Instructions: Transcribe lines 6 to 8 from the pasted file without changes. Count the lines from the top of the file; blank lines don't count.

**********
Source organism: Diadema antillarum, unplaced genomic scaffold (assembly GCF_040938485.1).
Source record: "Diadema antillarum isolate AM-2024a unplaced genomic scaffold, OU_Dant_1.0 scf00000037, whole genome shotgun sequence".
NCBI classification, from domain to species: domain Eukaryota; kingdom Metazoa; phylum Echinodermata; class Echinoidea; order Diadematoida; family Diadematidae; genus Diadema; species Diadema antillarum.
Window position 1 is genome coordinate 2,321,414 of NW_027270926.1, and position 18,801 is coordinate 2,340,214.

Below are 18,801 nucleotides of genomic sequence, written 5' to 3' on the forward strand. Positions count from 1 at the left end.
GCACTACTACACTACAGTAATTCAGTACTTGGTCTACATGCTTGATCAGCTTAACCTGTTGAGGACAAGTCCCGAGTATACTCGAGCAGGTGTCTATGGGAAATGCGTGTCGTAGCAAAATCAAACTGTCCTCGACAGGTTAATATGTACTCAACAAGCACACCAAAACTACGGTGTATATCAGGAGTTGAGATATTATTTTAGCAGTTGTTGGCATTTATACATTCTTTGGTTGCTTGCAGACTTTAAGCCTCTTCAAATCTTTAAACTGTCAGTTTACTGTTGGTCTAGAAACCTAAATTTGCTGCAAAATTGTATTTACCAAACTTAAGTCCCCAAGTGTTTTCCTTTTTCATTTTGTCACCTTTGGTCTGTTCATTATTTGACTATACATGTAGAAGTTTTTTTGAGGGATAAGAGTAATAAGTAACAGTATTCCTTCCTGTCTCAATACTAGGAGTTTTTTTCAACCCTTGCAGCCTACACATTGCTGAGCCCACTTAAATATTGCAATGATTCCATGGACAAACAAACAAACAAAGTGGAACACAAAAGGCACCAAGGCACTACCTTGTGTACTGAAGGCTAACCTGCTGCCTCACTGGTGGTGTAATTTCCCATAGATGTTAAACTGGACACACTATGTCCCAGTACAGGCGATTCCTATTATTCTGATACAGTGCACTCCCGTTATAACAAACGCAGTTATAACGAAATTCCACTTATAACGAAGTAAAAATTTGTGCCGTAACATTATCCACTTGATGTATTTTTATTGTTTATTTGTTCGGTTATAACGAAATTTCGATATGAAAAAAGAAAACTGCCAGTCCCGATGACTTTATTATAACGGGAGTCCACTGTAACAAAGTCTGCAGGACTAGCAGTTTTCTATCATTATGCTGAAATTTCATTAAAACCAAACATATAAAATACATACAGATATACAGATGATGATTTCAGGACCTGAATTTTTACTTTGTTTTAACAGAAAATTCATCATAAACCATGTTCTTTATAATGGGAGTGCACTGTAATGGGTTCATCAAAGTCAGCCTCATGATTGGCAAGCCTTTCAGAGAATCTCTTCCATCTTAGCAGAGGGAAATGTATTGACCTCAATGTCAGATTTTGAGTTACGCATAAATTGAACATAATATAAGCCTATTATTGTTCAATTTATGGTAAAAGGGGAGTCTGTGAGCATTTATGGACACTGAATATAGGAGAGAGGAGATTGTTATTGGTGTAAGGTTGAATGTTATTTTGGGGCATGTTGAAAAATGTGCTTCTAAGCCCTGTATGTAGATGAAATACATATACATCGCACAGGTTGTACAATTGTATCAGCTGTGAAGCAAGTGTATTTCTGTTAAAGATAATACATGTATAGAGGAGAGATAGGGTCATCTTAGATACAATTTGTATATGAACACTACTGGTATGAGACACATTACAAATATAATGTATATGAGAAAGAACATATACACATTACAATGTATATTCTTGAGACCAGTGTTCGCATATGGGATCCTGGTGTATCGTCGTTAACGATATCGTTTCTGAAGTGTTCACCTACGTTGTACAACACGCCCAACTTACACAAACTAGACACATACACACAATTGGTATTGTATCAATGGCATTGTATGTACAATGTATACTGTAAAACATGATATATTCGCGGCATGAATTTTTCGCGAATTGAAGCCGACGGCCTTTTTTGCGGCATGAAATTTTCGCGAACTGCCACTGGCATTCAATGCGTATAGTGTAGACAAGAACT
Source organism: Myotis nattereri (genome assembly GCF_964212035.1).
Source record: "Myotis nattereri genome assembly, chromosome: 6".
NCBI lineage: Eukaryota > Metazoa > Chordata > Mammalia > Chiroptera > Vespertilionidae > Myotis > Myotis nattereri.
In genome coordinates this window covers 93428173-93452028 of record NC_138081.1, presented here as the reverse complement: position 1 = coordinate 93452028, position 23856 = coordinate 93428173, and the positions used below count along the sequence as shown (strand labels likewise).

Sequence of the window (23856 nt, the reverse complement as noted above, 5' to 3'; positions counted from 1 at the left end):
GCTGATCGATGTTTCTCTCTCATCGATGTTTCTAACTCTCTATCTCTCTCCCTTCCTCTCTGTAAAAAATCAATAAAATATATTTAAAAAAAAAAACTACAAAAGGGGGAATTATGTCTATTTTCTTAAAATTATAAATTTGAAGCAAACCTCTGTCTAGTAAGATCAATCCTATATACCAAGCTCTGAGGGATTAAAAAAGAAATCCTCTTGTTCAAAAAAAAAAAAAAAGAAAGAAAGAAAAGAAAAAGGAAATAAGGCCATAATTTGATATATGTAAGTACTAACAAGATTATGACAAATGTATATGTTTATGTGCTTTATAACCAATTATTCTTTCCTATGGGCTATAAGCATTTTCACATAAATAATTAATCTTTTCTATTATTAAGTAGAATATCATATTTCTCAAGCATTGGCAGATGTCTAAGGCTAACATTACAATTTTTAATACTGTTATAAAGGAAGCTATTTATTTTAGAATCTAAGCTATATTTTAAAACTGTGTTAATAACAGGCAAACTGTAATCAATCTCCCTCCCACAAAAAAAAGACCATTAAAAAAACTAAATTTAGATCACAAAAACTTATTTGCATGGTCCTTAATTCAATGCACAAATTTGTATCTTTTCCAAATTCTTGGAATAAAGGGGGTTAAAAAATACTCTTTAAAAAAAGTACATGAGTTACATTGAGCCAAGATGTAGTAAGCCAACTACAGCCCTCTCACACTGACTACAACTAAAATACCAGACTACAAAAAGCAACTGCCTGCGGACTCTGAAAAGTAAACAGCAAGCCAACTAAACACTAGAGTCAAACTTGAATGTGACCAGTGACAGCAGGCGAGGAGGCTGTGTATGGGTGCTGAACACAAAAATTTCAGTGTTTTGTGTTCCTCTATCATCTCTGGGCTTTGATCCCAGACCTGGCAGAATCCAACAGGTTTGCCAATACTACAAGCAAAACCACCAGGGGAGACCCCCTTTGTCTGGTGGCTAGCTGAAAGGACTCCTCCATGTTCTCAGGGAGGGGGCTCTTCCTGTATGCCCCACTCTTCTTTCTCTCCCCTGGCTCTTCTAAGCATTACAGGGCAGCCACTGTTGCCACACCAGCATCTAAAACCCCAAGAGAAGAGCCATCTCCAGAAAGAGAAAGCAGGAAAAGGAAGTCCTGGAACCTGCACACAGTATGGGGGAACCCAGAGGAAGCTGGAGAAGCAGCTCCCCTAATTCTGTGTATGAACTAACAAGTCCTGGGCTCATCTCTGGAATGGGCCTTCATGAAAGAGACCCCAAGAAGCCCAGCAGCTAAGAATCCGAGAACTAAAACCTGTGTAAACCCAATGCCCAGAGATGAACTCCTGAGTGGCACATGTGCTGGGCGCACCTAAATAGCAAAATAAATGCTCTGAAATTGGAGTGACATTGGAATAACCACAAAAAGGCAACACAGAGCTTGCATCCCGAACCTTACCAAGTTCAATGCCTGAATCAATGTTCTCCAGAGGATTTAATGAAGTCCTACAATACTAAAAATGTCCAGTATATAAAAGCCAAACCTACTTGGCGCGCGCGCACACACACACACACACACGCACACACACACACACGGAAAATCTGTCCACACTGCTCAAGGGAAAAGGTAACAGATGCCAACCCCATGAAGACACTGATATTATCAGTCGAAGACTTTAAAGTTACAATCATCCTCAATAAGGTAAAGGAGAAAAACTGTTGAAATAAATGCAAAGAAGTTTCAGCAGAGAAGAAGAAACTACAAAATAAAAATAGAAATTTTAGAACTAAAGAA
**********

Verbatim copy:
GCACTACTACACTACAGTAATTCAGTACTTGGTCTACATGCTTGATCAGCTTAACCTGTTGAGGACAAGTCCCGAGTATACTCGAGCAGGTGTCTATGGGAAATGCGTGTCGTAGCAAAATCAAACTGTCCTCGACAGGTTAATATGTACTCAACAAGCACACCAAAACTACGGTGTATATCAGGAGTTGAGATATTATTTTAGCAGTTGTTGGCATTTATACATTCTTTGGTTGCTTGCAGACTTTAAGCCTCTTCAAATCTTTAAACTGTCAGTTTACTGTTGGTCTAGAAACCTAAATTTGCTGCAAAATTGTATTTACCAAACTTAAGTCCCCAAGTGTTTTCCTTTTTCATTTTGTCACCTTTGGTCTGTTCATTATTTGACTATACATGTAGAAGTTTTTTTGAGGGATAAGAGTAATAAGTAACAGTATTCCTTCCTGTCTCAATACTAGGAGTTTTTTTCAACCCTTGCAGCCTACACATTGCTGAGCCCACTTAAATATTGCAATGATTCCATGGACAAACAAACAAACAAAGTGGAACACAAAAGGCACCAAGGCACTACCTTGTGTACTGAAGGCTAACCTGCTGCCTCACTGGTGGTGTAATTTCCCATAGATGTTAAACTGGACACACTATGTCCCAGTACAGGCGATTCCTATTATTCTGATACAGTGCACTCCCGTTATAACAAACGCAGTTATAACGAAATTCCACTTATAACGAAGTAAAAATTTGTGCCGTAACATTATCCACTTGATGTATTTTTATTGTTTATTTGTTCGGTTATAACGAAATTTCGATATGAAAAAAGAAAACTGCCAGTCCCGATGACTTTATTATAACGGGAGTCCACTGTAACAAAGTCTGCAGGACTAGCAGTTTTCTATCATTATGCTGAAATTTCATTAAAACCAAACATATAAAATACATACAGATATACAGATGATGATTTCAGGACCTGAATTTTTACTTTGTTTTAACAGAAAATTCATCATAAACCATGTTCTTTATAATGGGAGTGCACTGTAATGGGTTCATCAAAGTCAGCCTCATGATTGGCAAGCCTTTCAGAGAATCTCTTCCATCTTAGCAGAGGGAAATGTATTGACCTCAATGTCAGATTTTGAGTTACGCATAAATTGAACATAATATAAGCCTATTATTGTTCAATTTATGGTAAAAGGGGAGTCTGTGAGCATTTATGGACACTGAATATAGGAGAGAGGAGATTGTTATTGGTGTAAGGTTGAATGTTATTTTGGGGCATGTTGAAAAATGTGCTTCTAAGCCCTGTATGTAGATGAAATACATATACATCGCACAGGTTGTACAATTGTATCAGCTGTGAAGCAAGTGTATTTCTGTTAAAGATAATACATGTATAGAGGAGAGATAGGGTCATCTTAGATACAATTTGTATATGAACACTACTGGTATGAGACACATTACAAATATAATGTATATGAGAAAGAACATATACACATTACAATGTATATTCTTGAGACCAGTGTTCGCATATGGGATCCTGGTGTATCGTCGTTAACGATATCGTTTCTGAAGTGTTCACCTACGTTGTACAACACGCCCAACTTACACAAACTAGACACATACACACAATTGGTATTGTATCAATGGCATTGTATGTACAATGTATACTGTAAAACATGATATATTCGCGGCATGAATTTTTCGCGAATTGAAGCCGACGGCCTTTTTTGCGGCATGAAATTTTCGCGAACTGCCACTGGCATTCAATGCGTATAGTGTAGACAAGAACT
Source organism: Myotis nattereri (genome assembly GCF_964212035.1).
Source record: "Myotis nattereri genome assembly, chromosome: 6".